My column from this week's Edinburgh Evening News has slipped through the cracks in the digitial floorboards and not made it to the website is now on the website. I've also published it here instead, so if classic cartoons are for you then please read on:
There's a chance to relive your youth this weekend at the Filmhouse as the cinema screens a series of classic cartoons featuring the exploits of Bugs Bunny, Porky Pig and my favourite, Daffy Duck.
Created as a result of Warner Bros needing to promote their music back catalogue, the first Looney Tunes short was 1930's Sinkin' in the Bathtub starring the long-forgotten Bosko, the Talk-Ink Kid.
Continuing with characters such as Buddy and Beans the Cat, Porky Pig became the series' first major star following his first appearance in 1935's I Haven't Got a Hat. Porky started out as a young child in this cartoon and it's interesting to see how minor a role he has among characters such as Ham and Ex and Oliver Owl.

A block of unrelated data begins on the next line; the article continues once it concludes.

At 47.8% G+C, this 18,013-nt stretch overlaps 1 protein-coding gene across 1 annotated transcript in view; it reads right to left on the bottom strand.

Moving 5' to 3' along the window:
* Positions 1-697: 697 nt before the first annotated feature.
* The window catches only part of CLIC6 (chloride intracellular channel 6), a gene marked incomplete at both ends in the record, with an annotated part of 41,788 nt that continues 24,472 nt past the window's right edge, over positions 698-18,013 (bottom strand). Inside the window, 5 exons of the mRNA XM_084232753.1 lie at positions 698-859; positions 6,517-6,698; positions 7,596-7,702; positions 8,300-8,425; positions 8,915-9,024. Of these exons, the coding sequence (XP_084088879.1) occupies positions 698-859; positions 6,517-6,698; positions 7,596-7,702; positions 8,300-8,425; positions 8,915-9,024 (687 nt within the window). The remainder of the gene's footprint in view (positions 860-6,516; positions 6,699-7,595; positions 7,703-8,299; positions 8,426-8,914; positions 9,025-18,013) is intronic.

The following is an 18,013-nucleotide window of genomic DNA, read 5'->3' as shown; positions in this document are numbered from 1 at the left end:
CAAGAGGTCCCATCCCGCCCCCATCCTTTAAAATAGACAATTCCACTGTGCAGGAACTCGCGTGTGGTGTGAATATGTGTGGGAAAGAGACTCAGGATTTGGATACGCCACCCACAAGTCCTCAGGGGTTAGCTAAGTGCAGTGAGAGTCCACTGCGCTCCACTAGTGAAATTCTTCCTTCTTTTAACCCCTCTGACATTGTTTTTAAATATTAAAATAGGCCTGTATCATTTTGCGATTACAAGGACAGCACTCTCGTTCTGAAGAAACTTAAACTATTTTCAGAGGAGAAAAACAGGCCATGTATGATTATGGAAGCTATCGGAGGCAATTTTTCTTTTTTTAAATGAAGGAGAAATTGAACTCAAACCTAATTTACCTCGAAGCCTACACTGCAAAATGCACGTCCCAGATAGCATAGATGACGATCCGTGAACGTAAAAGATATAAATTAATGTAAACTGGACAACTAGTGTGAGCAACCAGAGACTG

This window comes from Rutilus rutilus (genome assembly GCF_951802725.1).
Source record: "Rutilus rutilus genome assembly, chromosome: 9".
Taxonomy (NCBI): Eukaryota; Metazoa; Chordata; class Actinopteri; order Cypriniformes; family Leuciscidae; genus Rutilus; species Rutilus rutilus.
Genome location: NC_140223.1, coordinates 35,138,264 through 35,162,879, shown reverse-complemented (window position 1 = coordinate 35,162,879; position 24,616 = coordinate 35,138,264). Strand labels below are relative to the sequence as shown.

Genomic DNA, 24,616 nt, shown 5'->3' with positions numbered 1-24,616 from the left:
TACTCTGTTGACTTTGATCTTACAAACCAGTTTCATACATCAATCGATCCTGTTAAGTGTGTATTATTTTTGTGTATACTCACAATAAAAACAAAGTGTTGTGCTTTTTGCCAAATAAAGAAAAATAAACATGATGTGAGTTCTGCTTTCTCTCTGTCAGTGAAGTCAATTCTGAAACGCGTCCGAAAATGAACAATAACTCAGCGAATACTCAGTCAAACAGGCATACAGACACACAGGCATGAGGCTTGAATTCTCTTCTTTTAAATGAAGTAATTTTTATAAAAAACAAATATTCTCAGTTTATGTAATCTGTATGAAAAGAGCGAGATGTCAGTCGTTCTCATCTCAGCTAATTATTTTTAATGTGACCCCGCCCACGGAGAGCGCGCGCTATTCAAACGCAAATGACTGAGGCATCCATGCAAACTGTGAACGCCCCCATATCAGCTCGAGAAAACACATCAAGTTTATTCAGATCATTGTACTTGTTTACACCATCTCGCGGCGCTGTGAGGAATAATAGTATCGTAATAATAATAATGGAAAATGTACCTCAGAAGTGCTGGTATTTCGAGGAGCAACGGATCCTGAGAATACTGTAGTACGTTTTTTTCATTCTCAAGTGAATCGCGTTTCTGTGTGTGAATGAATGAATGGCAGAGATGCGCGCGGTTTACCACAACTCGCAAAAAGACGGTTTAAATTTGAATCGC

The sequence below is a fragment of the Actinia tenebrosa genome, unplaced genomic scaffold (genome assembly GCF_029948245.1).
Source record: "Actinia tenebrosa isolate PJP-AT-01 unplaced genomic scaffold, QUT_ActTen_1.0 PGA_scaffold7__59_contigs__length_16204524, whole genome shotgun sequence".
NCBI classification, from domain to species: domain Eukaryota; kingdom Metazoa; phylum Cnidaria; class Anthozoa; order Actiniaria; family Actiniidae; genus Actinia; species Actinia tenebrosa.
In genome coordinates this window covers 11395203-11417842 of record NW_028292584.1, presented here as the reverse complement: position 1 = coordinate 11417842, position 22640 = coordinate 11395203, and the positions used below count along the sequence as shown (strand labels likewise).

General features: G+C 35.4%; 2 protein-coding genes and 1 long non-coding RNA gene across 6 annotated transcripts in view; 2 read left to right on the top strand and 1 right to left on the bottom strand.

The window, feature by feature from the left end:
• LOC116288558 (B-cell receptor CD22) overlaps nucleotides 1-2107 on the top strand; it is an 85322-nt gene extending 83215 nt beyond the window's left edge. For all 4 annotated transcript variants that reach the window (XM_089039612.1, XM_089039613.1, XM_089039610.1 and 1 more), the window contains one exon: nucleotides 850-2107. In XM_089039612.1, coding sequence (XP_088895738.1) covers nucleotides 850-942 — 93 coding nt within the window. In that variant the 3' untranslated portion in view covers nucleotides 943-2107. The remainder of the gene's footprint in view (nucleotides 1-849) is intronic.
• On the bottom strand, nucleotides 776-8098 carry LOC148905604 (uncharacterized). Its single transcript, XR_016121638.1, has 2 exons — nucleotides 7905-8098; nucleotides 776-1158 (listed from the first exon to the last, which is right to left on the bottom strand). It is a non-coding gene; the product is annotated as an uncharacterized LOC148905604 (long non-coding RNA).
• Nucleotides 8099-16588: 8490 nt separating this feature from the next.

Of the ten shorts being shown on Saturday and Sunday, perhaps the most famous is 1953's Duck Amuck, directed by Chuck Jones. In this one, Daffy Duck is tormented by an unseen animator who keeps changing the background and his own image as our hero becomes increasingly exasperated.
It's bizarre even by Looney Tunes standards, making Daffy and the viewer question his existence, something we don't usually see in cartoons. Duck Amuck has remained popular over the years and in 1999 it was selected by the US Library of Congress to be preserved in the National Film Registry.
Daffy's back with Porky in 1941's in The Henpecked Duck, where the pair go to court as Daffy tries to save his marriage.
It's not only Looney Tunes represented in the line-up, with the Merrie Melody A Corny Concerto (1943) and MGM's Bad Luck Blackie (1949) also showing.